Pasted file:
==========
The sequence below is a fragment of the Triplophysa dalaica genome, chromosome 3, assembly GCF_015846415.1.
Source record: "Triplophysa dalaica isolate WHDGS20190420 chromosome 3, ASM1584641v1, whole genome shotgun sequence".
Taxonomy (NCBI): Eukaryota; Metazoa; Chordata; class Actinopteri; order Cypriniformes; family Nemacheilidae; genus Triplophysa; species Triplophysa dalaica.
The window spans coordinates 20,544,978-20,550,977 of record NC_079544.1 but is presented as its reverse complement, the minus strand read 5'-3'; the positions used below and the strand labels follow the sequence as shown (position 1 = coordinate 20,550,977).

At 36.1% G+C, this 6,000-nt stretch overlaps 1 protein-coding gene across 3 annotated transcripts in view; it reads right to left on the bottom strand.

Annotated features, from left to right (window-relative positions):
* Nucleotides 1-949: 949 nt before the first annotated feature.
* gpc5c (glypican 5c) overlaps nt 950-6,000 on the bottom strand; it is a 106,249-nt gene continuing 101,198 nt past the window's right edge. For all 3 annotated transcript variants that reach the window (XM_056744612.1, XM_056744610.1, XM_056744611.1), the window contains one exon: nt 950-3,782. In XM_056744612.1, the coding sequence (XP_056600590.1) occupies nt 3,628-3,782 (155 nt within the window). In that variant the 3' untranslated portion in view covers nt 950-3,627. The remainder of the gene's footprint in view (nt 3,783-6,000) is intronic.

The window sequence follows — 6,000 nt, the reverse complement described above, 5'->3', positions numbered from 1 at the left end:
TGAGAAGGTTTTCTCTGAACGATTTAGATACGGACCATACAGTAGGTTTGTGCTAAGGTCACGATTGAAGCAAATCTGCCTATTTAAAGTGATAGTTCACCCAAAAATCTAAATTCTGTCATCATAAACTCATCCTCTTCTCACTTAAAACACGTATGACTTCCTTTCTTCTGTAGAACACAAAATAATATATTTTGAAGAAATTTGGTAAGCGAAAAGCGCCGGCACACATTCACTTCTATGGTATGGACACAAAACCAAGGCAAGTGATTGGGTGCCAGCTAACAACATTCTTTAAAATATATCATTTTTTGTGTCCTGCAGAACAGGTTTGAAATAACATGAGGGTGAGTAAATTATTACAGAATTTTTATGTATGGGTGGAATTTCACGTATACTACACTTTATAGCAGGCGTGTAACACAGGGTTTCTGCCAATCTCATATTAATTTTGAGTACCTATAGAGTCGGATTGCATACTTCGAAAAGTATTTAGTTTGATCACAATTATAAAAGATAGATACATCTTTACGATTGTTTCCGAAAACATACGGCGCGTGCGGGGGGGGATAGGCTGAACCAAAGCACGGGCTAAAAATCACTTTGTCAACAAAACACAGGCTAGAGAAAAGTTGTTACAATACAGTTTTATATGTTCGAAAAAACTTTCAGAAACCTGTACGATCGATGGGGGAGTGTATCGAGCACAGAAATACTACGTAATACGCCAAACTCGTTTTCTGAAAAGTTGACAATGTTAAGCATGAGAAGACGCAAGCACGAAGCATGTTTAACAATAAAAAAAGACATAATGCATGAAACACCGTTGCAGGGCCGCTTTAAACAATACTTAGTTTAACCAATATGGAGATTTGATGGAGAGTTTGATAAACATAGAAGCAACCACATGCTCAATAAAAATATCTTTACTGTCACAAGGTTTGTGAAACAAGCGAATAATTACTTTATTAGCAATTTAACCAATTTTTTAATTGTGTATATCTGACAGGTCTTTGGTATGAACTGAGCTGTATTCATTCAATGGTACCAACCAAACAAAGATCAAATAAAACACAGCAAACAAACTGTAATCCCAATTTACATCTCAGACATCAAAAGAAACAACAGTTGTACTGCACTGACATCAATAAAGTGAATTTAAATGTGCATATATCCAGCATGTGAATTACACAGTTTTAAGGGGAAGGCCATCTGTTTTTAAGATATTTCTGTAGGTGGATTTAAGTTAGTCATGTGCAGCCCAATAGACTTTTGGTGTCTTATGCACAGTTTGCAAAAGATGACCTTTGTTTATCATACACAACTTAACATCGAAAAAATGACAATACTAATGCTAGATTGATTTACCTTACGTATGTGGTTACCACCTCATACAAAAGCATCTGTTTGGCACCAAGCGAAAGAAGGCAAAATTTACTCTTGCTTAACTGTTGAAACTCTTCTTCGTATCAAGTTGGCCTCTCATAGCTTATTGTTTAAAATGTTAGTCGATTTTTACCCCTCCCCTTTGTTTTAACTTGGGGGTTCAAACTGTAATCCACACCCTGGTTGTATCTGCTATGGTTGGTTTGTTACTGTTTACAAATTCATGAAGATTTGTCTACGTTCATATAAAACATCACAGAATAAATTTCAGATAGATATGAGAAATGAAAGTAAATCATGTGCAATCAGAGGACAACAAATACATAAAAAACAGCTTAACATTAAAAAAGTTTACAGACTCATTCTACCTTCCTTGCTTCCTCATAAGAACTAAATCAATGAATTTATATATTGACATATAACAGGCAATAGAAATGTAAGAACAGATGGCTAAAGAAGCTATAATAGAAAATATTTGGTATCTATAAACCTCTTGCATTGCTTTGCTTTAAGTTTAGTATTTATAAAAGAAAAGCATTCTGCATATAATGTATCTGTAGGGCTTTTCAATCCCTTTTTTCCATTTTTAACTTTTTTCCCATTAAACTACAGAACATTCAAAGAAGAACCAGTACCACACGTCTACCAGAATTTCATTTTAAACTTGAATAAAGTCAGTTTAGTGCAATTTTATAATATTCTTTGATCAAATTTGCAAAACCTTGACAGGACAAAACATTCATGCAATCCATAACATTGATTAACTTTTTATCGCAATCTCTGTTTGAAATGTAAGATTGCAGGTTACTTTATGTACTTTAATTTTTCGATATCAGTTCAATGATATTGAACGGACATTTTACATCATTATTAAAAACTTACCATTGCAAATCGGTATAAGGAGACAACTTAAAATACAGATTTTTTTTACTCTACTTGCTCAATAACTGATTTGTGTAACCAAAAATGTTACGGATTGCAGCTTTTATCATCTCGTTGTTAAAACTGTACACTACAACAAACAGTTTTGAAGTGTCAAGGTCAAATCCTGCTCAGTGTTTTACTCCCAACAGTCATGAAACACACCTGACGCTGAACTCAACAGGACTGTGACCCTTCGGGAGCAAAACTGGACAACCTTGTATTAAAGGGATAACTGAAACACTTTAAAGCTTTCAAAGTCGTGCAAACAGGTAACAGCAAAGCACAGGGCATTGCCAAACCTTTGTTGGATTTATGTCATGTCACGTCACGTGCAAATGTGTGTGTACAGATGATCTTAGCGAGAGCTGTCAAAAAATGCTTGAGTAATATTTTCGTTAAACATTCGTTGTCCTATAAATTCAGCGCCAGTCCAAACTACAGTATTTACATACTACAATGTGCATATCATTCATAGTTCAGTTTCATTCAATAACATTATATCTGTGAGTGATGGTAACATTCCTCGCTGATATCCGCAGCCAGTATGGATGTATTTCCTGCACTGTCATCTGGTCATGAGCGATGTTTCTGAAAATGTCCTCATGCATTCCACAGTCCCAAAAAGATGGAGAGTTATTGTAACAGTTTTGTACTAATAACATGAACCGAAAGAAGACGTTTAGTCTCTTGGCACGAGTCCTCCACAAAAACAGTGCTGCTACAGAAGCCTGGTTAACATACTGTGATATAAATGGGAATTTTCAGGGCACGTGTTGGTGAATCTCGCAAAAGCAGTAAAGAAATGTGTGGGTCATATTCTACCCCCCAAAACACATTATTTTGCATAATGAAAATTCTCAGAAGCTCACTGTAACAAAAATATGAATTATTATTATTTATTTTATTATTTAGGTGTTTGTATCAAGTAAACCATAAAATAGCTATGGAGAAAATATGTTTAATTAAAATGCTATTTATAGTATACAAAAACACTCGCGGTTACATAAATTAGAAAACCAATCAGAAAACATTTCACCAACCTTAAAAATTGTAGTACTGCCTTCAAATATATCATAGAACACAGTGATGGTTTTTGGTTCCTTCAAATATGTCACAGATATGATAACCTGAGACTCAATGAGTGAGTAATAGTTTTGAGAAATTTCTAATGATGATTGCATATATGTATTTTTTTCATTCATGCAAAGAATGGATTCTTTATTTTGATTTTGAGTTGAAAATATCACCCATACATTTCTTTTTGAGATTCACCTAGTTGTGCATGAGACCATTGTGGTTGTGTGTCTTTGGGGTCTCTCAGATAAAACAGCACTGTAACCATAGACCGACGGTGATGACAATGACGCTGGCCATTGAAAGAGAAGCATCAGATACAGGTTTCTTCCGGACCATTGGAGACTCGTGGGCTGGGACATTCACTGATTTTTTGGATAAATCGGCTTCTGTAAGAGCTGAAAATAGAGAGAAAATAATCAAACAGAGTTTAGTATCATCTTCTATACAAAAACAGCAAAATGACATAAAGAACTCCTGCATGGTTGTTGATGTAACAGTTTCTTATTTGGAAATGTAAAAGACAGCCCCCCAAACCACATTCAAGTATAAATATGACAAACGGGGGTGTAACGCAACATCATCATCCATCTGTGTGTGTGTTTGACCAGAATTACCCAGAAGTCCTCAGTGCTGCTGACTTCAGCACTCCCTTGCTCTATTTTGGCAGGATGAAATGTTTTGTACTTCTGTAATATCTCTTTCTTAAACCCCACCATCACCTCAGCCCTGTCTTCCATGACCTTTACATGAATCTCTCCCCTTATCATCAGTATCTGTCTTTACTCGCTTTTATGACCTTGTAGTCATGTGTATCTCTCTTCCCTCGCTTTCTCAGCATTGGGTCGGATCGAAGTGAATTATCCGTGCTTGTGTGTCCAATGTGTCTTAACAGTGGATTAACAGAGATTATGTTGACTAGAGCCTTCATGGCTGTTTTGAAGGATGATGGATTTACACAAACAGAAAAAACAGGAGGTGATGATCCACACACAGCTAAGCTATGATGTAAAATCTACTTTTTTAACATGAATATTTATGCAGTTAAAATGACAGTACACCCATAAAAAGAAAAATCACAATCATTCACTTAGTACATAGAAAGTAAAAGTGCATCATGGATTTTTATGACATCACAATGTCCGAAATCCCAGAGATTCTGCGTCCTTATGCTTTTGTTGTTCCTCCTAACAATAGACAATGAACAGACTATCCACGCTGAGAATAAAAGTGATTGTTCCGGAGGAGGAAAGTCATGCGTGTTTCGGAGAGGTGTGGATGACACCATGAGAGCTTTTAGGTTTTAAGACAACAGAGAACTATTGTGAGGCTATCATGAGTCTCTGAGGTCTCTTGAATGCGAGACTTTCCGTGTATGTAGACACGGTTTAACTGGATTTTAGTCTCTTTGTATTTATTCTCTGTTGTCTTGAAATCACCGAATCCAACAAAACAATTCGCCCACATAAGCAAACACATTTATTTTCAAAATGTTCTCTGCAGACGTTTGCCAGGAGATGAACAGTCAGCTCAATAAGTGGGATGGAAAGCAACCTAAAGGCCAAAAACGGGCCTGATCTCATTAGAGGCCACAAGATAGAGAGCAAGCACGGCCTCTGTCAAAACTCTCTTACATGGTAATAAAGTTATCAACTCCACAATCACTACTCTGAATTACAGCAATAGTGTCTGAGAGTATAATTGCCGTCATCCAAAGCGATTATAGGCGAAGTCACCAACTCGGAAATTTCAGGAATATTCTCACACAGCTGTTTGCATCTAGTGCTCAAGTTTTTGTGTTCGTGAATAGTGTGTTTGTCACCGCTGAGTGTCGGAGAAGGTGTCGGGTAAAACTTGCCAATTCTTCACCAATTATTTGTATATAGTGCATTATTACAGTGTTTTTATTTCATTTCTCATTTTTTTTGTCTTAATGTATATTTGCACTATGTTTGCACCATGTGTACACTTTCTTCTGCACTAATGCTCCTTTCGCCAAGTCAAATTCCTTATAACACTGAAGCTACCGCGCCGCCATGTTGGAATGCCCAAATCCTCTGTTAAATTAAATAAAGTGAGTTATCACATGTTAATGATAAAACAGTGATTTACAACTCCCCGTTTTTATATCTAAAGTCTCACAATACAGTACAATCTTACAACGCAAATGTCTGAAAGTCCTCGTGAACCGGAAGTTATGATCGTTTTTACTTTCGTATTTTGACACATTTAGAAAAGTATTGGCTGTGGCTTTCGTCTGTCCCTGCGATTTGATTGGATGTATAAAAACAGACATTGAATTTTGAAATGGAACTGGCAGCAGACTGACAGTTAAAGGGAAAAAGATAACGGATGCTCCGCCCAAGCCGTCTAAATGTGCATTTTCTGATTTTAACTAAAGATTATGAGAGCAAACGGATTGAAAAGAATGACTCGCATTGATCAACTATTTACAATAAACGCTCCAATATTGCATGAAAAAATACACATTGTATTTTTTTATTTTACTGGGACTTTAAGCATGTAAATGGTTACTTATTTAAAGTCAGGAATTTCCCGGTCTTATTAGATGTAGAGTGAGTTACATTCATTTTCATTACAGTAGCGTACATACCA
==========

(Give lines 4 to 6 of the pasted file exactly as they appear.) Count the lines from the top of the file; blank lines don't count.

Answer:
The window spans coordinates 20,544,978-20,550,977 of record NC_079544.1 but is presented as its reverse complement, the minus strand read 5'-3'; the positions used below and the strand labels follow the sequence as shown (position 1 = coordinate 20,550,977).

At 36.1% G+C, this 6,000-nt stretch overlaps 1 protein-coding gene across 3 annotated transcripts in view; it reads right to left on the bottom strand.

Annotated features, from left to right (window-relative positions):